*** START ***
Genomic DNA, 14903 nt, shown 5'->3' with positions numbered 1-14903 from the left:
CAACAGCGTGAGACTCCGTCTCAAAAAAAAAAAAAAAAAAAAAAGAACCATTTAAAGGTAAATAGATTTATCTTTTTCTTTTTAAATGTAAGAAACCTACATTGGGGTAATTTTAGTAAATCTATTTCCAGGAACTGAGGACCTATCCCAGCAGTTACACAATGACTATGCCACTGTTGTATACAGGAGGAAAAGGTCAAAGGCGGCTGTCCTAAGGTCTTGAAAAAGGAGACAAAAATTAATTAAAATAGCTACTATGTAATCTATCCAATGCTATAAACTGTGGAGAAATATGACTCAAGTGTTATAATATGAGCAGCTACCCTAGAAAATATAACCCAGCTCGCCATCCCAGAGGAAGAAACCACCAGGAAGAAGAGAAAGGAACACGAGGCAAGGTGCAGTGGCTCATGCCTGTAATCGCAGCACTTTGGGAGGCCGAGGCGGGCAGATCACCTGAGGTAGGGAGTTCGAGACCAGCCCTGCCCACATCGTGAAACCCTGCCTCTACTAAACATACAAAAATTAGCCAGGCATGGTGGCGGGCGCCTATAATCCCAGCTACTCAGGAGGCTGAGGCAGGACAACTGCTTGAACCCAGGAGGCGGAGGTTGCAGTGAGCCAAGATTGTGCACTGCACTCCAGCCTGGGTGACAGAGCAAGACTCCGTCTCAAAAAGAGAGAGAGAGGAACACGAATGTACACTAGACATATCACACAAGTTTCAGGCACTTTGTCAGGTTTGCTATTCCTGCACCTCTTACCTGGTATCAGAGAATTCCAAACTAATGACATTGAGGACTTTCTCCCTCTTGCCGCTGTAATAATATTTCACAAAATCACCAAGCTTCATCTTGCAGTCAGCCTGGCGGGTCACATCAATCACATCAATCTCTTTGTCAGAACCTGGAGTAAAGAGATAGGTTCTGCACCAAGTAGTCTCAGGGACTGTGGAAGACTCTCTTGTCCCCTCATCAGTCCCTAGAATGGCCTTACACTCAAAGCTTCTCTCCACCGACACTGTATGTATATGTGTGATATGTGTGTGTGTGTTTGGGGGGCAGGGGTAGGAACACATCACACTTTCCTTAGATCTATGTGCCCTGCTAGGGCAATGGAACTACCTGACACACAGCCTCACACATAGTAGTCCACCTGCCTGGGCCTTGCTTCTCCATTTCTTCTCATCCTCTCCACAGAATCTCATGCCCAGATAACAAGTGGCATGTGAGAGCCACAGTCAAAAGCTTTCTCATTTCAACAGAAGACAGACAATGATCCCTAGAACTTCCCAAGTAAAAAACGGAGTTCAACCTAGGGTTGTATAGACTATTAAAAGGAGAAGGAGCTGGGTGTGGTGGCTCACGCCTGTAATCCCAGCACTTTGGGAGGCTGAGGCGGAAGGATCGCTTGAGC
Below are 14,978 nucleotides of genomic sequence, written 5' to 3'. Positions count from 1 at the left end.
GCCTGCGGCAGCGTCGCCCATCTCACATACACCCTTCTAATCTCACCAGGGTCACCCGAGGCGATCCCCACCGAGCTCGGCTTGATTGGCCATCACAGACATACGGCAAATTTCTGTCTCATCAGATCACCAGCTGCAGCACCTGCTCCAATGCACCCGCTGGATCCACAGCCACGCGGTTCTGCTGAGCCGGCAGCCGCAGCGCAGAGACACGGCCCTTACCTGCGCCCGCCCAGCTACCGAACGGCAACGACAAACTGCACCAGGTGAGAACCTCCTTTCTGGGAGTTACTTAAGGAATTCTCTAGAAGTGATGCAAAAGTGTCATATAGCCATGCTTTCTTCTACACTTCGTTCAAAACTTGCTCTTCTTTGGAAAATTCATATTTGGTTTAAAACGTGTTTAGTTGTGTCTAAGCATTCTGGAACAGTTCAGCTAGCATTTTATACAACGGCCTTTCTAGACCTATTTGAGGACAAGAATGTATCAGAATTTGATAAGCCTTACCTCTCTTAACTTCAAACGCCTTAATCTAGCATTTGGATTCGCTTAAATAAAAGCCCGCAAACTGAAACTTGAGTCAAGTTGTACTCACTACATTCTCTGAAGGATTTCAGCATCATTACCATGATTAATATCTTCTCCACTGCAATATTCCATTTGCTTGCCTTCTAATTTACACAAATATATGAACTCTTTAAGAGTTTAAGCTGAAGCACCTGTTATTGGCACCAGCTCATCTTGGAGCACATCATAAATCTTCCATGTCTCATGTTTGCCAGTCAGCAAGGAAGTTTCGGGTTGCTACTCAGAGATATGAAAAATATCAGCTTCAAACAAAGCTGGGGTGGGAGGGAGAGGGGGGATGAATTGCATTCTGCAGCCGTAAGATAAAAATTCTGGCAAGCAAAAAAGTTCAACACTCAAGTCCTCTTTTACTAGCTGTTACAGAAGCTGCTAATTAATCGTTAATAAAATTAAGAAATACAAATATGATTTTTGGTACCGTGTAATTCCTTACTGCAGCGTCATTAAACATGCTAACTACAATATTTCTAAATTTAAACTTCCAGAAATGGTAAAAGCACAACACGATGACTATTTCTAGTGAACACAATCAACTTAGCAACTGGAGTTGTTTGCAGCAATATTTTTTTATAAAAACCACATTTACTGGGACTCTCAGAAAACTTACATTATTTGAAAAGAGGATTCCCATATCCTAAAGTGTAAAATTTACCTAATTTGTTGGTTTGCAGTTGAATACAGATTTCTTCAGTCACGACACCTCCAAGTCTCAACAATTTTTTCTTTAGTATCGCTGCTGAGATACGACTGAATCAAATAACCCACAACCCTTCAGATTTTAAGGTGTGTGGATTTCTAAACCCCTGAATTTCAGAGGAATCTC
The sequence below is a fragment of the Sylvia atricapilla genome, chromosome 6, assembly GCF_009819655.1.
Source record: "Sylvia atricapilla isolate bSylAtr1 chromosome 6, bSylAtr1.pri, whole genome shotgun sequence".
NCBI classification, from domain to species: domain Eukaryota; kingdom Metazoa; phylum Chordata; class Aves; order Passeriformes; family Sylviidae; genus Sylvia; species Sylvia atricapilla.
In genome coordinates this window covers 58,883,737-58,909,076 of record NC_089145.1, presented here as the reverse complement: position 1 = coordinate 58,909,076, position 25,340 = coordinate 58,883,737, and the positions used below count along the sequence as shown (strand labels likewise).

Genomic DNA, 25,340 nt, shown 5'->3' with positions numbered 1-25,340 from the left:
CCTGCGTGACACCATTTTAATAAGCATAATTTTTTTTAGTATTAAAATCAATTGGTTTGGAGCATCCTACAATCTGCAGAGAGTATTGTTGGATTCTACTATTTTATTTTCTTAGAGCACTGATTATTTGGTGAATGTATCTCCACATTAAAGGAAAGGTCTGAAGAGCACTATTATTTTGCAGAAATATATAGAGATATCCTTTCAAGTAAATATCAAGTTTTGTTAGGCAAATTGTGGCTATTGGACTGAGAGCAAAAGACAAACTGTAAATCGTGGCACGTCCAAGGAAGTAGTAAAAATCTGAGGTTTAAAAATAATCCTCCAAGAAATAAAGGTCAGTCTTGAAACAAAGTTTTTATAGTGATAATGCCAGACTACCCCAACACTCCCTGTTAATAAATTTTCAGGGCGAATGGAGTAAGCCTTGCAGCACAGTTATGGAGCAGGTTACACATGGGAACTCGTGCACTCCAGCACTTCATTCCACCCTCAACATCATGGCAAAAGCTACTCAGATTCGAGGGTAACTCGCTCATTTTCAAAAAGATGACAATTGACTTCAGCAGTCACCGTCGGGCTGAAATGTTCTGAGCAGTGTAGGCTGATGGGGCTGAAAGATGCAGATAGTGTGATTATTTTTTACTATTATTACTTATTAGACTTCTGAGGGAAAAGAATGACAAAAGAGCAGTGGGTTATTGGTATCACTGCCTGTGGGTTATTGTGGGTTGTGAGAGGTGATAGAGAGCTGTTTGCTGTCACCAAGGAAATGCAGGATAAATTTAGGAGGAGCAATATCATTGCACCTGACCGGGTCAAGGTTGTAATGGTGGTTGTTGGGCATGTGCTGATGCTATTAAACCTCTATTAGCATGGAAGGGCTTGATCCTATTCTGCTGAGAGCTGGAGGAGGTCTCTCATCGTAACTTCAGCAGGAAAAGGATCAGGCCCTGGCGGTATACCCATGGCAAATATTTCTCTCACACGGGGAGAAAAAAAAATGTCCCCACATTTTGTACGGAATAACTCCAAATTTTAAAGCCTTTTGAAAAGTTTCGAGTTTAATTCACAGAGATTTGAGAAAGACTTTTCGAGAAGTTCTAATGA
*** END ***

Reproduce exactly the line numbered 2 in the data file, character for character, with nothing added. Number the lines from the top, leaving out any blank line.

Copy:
CAACAGCGTGAGACTCCGTCTCAAAAAAAAAAAAAAAAAAAAAAGAACCATTTAAAGGTAAATAGATTTATCTTTTTCTTTTTAAATGTAAGAAACCTACATTGGGGTAATTTTAGTAAATCTATTTCCAGGAACTGAGGACCTATCCCAGCAGTTACACAATGACTATGCCACTGTTGTATACAGGAGGAAAAGGTCAAAGGCGGCTGTCCTAAGGTCTTGAAAAAGGAGACAAAAATTAATTAAAATAGCTACTATGTAATCTATCCAATGCTATAAACTGTGGAGAAATATGACTCAAGTGTTATAATATGAGCAGCTACCCTAGAAAATATAACCCAGCTCGCCATCCCAGAGGAAGAAACCACCAGGAAGAAGAGAAAGGAACACGAGGCAAGGTGCAGTGGCTCATGCCTGTAATCGCAGCACTTTGGGAGGCCGAGGCGGGCAGATCACCTGAGGTAGGGAGTTCGAGACCAGCCCTGCCCACATCGTGAAACCCTGCCTCTACTAAACATACAAAAATTAGCCAGGCATGGTGGCGGGCGCCTATAATCCCAGCTACTCAGGAGGCTGAGGCAGGACAACTGCTTGAACCCAGGAGGCGGAGGTTGCAGTGAGCCAAGATTGTGCACTGCACTCCAGCCTGGGTGACAGAGCAAGACTCCGTCTCAAAAAGAGAGAGAGAGGAACACGAATGTACACTAGACATATCACACAAGTTTCAGGCACTTTGTCAGGTTTGCTATTCCTGCACCTCTTACCTGGTATCAGAGAATTCCAAACTAATGACATTGAGGACTTTCTCCCTCTTGCCGCTGTAATAATATTTCACAAAATCACCAAGCTTCATCTTGCAGTCAGCCTGGCGGGTCACATCAATCACATCAATCTCTTTGTCAGAACCTGGAGTAAAGAGATAGGTTCTGCACCAAGTAGTCTCAGGGACTGTGGAAGACTCTCTTGTCCCCTCATCAGTCCCTAGAATGGCCTTACACTCAAAGCTTCTCTCCACCGACACTGTATGTATATGTGTGATATGTGTGTGTGTGTTTGGGGGGCAGGGGTAGGAACACATCACACTTTCCTTAGATCTATGTGCCCTGCTAGGGCAATGGAACTACCTGACACACAGCCTCACACATAGTAGTCCACCTGCCTGGGCCTTGCTTCTCCATTTCTTCTCATCCTCTCCACAGAATCTCATGCCCAGATAACAAGTGGCATGTGAGAGCCACAGTCAAAAGCTTTCTCATTTCAACAGAAGACAGACAATGATCCCTAGAACTTCCCAAGTAAAAAACGGAGTTCAACCTAGGGTTGTATAGACTATTAAAAGGAGAAGGAGCTGGGTGTGGTGGCTCACGCCTGTAATCCCAGCACTTTGGGAGGCTGAGGCGGAAGGATCGCTTGAGC